Red Sox president and CEO Larry Lucchino talked with fans and handed out snacks as Wally the Green Monster and music provided entertainment along Van Ness Street.
"Another traditional ceremonial kickoff to the season, if you can pardon the football expression, as we start the baseball season with the truck going to Spring Training," Lucchino said. "It's great -- it's inspirational, actually. I come to this every year because of the fans who come up. Some fans [are here] who drove from Pennsylvania for the truck departure, people that came up from New York for the truck departure, and a lots of folks locally who came over."
About 100 fans attended the yearly rite, with most wearing a combination of Red Sox and warm-weather apparel.
Al Hartz, a moving professional from Milford, Mass., is driving the truck about 1,480 miles to Fort Myers, Fla. The route Hartz is taking is almost the same as the one he's driven every year since 1998, when he first took over the job, but this time he's headed for a different destination within Fort Myers: JetBlue Park at Fenway South, the team's new training complex.
Hartz isn't due to arrive until Tuesday, and said this trip is probably his easiest -- and favorite -- job of the year.
"Besides baseball equipment, I have an X-ray machine, I've got an awful lot of personal items," Hartz said of his load. "They send a small army down there, they all have their luggage. If [the players] have kids, they have little bicycles and playpens. A lot of golf equipment because they're going down south. It's an awful lot of everything, it really is. Maybe a third of the truck is baseball equipment."
"I'm regulated how many hours I can drive. I'll run down to probably southern [New] Jersey, Delaware, Maryland tonight."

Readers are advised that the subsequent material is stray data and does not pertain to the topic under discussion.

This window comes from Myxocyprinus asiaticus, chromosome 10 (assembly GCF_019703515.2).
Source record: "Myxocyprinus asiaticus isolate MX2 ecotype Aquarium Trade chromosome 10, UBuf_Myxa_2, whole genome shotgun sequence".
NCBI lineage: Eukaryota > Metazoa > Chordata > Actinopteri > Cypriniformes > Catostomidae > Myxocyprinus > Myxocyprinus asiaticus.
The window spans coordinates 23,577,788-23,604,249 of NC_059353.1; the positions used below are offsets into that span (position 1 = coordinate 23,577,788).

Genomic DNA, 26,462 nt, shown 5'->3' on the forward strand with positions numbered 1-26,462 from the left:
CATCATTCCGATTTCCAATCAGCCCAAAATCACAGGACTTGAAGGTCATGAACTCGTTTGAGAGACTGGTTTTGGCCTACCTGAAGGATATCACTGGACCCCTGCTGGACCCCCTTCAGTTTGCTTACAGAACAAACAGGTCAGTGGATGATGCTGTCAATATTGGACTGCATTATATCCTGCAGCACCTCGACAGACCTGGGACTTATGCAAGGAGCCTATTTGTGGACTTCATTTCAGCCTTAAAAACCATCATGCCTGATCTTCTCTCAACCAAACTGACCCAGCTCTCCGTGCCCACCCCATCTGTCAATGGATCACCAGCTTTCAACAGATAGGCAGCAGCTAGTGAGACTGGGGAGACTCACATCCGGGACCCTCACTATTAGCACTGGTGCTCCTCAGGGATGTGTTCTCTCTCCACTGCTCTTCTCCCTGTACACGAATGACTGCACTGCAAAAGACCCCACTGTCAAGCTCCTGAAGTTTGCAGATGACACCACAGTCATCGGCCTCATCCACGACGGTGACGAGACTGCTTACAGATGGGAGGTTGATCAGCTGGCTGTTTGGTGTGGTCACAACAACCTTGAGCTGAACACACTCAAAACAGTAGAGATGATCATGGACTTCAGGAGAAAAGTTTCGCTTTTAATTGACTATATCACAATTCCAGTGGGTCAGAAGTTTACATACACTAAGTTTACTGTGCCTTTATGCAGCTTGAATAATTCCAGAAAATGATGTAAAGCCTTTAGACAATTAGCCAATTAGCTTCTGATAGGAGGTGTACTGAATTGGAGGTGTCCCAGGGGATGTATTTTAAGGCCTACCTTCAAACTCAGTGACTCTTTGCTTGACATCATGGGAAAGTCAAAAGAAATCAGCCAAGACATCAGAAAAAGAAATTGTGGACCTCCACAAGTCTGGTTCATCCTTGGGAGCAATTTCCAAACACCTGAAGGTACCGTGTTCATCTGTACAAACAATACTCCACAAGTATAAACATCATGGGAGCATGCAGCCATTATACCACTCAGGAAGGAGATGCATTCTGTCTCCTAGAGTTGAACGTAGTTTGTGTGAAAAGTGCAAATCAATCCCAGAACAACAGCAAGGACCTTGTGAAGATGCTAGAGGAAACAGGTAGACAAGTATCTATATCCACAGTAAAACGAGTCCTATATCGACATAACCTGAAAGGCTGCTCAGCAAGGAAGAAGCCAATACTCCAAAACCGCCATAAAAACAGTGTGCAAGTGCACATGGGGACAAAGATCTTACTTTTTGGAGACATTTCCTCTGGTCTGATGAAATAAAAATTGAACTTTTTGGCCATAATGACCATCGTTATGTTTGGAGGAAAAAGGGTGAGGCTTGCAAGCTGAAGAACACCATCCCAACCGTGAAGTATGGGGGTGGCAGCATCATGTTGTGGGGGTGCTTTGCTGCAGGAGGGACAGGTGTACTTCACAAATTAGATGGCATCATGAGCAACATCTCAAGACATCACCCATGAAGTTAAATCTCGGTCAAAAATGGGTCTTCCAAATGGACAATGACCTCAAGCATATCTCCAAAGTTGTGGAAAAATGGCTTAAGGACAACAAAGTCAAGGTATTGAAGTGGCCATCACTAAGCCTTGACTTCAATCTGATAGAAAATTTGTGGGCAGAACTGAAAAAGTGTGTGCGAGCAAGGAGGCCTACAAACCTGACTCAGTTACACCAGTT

Michael Keohane of Newton, Mass., brought his daughters Sophia, 7, and Emma, 5, to give good wishes at the sendoff. As the equipment truck pulled out, it was led briefly by another truck carrying standing Red Sox staffers, who tossed soft toy baseballs to fans.
"We've got to come, we've got to get ready for Spring Training, get ready to start the Red Sox's 100th anniversary of Fenway Park," Keohane said. "We're excited, we got to come back from a pretty bad September. New manager, see if the pitching staff can hold up."
Peter Briggs of Bloomington, Mass., was at his first Truck Day, and was happy that it was held on a weekend as opposed to a regular workday. He got a picture with Lucchino and some souvenirs.
"Everyone's so excited, you can really feel the energy," Briggs said. "I'm definitely looking forward even more to this season than I was before this. ... I got a really good friend who's a Mets fan, and if he can survive the couple years they had, [Boston's] last year was nothing."
Lucchino talked about the newness to this season, with manager Bobby Valentine and general manager Ben Cherington both in their first years on the job. Lucchino was also firm about what will cause the most excitement around the team in 2012: winning.
Some of the fans Saturday believe they might play a part in that.
"They're here because there's a tradition and a symbolism to it that they just want to be a part of," Lucchino said. "And some people are here because they think they're good luck. Some people here said, 'I came in 2007 when the truck went off, and look what happened,' and they're hoping to replicate that."